Text and pictures courtesy of Audi AG
Richard Bauder, Head of Diesel Engine Development
Ladies and Gentlemen,
It was Audi who began the success story of the direct-injection diesel engine for passenger cars in 1989, with its 5-cylinder inline engine. This had a swept volume of 2.5 litres and was available in a series of successful Audi models with power outputs up to 140 bhp.
The first V6 TDI engine followed in 1997, also a 2.5-litre unit with a power output of 150 bhp and a maximum torque of 310 Nm. This generation of engines is still in active use with power outputs up to 180 bhp and torques of up to 370 Nm in various models, from the Audi A4 Cabriolet to the allroad quattro, and is therefore an important element in the Audi model programme.
Today we are able to present to you our latest development, currently the world's most powerful series-production V6 diesel engine for passenger cars, a 3.0-litre unit developing 233 bhp and 450 Nm of torque.
Even without a particle filter, this new engine complies with the very tough EU4 exhaust emission limits when installed in luxury-class cars with automatic transmission and permanent all-wheel drive. This is an achievement of which we are particularly proud.
The new V6 TDI is the first diesel in the new generation of Audi vee engines with the distance between cylinders increased from 88 to 90 millimetres. This was necessary in order to obtain the increased swept volume of three litres.
A significant feature of the Audi vee engine family is the novel timing chain positioning at the transmission end of the engine. The chains drive the balancer shaft and the oil pump as well as the camshafts, and of course need no routine maintenance.
This design principle makes the engine extremely short and compact. It is only 444 mm long - an impressive figure when we consider that some competitors' engines are more than 700 mm long.
The cylinder heads contain two overhead camshafts, one each for the inlet and exhaust valves. The valves are actuated by low-friction roller cam followers. To reduce mechanical noise, the camshafts are linked together by special zero-backlash gears.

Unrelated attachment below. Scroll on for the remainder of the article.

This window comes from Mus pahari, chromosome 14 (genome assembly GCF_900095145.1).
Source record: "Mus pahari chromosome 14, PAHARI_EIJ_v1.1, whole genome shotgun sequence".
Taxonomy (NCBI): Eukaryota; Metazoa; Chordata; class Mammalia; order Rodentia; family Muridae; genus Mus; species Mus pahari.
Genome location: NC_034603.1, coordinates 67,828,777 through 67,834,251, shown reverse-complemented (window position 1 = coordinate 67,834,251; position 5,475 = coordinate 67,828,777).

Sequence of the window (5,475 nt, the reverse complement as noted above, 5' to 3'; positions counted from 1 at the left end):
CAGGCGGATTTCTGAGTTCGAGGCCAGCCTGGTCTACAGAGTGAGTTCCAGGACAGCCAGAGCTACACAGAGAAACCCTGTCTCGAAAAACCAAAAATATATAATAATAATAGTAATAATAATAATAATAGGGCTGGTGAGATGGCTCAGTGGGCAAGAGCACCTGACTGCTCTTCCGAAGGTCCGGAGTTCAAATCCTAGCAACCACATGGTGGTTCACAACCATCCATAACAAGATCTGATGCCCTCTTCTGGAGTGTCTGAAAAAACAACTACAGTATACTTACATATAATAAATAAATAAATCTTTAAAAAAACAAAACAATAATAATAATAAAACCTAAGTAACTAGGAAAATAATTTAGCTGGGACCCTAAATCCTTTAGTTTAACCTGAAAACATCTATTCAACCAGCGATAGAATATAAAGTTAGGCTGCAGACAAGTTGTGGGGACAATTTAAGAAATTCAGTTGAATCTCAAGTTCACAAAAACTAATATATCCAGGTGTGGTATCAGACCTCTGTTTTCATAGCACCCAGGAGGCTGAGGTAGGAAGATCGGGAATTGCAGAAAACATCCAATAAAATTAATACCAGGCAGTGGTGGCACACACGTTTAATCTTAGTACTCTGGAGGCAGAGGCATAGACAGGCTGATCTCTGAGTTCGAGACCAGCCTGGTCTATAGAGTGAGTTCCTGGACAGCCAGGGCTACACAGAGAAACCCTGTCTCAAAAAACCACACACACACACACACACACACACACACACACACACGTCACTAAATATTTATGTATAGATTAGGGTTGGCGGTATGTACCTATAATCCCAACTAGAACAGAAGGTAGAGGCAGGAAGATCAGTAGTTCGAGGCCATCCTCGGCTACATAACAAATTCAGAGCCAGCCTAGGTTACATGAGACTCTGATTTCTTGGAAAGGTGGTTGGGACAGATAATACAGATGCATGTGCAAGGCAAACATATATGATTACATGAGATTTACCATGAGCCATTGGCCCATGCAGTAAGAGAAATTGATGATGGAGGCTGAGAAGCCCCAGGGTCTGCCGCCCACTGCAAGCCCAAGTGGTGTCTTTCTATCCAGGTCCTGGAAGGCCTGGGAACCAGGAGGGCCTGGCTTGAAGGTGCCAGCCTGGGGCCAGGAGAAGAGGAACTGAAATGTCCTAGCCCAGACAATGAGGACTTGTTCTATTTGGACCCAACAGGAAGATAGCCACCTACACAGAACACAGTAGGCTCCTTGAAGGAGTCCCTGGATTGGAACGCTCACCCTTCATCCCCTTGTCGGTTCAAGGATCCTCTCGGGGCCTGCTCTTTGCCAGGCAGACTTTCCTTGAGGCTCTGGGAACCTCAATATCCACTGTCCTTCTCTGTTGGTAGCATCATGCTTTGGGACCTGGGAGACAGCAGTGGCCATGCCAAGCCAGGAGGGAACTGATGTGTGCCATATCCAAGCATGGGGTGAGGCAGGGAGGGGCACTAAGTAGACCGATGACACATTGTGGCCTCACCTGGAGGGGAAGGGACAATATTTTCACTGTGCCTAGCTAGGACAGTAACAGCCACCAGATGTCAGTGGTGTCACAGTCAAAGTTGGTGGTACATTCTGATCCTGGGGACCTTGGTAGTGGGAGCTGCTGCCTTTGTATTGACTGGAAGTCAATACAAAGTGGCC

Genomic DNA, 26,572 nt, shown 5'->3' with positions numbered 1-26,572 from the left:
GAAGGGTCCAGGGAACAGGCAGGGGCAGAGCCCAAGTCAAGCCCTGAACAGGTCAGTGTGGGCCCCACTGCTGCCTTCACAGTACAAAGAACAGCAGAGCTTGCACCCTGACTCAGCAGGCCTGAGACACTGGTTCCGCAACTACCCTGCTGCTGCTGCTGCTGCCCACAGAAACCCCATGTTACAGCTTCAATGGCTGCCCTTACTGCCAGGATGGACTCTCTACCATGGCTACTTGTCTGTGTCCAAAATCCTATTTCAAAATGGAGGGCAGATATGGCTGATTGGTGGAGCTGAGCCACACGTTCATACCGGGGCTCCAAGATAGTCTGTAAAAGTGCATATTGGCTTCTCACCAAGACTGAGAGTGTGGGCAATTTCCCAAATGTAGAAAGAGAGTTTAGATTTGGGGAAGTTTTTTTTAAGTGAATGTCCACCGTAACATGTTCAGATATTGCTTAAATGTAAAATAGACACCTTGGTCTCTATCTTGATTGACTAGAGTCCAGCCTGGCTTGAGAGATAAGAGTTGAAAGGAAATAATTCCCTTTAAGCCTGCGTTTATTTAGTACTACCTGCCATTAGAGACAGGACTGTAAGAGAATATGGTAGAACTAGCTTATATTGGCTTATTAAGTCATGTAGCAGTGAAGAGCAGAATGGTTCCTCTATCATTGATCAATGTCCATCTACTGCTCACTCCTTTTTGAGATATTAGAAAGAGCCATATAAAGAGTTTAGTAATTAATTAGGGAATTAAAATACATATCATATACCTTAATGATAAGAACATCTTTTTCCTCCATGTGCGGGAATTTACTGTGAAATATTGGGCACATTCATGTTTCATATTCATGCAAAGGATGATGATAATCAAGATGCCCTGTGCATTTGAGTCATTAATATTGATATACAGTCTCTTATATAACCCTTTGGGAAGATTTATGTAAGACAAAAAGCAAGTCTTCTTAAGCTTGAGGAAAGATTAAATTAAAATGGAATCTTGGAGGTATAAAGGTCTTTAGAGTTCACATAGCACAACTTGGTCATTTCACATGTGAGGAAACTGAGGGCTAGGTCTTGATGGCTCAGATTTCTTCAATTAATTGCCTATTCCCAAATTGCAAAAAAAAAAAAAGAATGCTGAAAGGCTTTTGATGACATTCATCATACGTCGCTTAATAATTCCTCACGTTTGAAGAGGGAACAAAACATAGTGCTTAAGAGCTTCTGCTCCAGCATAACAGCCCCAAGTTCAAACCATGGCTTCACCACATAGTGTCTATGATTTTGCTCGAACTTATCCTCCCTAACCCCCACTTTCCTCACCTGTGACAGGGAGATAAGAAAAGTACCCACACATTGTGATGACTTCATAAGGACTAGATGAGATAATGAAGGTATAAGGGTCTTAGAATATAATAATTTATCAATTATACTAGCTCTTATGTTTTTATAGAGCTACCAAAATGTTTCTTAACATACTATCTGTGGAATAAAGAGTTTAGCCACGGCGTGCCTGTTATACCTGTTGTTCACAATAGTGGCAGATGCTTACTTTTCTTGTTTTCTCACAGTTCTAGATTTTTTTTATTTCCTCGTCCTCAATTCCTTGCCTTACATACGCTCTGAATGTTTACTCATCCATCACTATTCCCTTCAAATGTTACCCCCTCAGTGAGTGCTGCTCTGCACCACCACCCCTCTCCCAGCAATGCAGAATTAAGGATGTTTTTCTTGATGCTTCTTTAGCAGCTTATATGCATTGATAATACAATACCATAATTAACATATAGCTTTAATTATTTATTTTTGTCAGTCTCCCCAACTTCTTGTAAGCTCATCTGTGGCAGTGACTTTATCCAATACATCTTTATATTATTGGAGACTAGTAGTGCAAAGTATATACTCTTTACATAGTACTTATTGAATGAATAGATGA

The engine block, with a 90-degree included angle between the cylinder banks, is a vermicular graphite iron casting. This material has twice the strength of conventional grey cast iron. As a result, it also weighs about 7 kilograms less than the block used for the previous engine.
In combination with the main bearing deck and the aluminium sump, which is not exposed to ignition loads, this design principle permits optimum weight saving and in particular optimum acoustics.
The complete engine weighs only 220 kg.
It has a third-generation common-rail fuel supply system with piezo injectors from Bosch. This is a world first. It has a maximum injection pressure of 1600 bar; the high-pressure pump is located in the vee of the engine and driven by a toothed belt.
The novel piezo inline injectors can perform up to five injection stages on each injection stroke, and are notable for the very small amount of fuel they can deliver if necessary and the very low volumetric tolerances between the fuel deliveries. These are important factors in achieving the lowest possible emissions and an excellent operating noise pattern.
The new 3.0 TDI engine has a turbocharger with variable turbine blade geometry. For the first time, the blades are moved by an electric actuating motor; this permits their position to be controlled more accurately.
To avoid any unnecessary loss of exhaust heat, the manifolds and compensators have air-gap insulation. The combination of variable-blade turbocharger and air gap insulation ensures a spontaneous build-up of boost pressure and therefore of torque from the engine.
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